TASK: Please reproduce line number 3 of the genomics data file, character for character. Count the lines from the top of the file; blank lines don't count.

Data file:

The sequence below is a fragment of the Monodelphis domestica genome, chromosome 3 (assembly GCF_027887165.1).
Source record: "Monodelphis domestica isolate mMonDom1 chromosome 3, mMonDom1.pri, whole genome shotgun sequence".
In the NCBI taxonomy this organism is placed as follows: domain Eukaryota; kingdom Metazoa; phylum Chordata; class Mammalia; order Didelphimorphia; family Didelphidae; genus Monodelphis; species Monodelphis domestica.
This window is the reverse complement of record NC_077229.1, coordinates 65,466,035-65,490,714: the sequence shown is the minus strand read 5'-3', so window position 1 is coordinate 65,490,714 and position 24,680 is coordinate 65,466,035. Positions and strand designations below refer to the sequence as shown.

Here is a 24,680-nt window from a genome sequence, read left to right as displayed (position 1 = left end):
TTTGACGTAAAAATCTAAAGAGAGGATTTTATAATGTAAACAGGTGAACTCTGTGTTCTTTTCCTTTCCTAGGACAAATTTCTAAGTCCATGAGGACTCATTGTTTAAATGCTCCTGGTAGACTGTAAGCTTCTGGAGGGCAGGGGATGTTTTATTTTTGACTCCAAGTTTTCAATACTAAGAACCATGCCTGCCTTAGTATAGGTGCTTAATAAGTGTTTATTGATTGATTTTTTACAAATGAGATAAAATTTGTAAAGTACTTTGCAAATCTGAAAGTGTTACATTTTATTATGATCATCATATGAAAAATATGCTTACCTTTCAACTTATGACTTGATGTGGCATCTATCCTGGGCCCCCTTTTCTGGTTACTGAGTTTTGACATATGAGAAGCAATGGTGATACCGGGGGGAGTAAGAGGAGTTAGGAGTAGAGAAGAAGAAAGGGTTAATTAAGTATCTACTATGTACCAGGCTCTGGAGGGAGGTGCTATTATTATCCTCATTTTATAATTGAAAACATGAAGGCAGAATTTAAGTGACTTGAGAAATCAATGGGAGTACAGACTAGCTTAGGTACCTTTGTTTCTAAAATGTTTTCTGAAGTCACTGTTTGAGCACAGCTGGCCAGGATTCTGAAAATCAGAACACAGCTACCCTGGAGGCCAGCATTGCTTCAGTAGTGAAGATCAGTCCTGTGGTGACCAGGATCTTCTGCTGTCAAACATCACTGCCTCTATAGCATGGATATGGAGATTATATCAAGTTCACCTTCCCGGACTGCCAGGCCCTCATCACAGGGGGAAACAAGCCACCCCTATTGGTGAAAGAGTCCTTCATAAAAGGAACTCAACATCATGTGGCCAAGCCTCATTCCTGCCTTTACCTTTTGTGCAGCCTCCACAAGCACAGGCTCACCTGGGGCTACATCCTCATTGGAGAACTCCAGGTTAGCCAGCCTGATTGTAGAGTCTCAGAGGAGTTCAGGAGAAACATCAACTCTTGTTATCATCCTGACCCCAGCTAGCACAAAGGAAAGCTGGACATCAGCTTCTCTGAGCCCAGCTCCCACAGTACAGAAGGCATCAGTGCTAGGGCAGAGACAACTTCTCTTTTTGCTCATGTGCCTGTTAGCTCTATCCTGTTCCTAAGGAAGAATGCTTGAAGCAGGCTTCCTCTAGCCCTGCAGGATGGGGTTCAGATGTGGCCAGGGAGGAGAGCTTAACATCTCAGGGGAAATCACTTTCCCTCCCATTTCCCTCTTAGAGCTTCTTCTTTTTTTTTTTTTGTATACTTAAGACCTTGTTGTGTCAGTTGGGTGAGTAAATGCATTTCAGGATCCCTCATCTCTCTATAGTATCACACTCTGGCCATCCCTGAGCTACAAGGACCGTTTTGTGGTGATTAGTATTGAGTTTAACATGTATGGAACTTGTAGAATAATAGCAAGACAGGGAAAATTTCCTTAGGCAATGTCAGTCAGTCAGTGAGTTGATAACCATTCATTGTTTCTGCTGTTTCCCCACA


In the NCBI taxonomy this organism is placed as follows: domain Eukaryota; kingdom Metazoa; phylum Chordata; class Mammalia; order Didelphimorphia; family Didelphidae; genus Monodelphis; species Monodelphis domestica.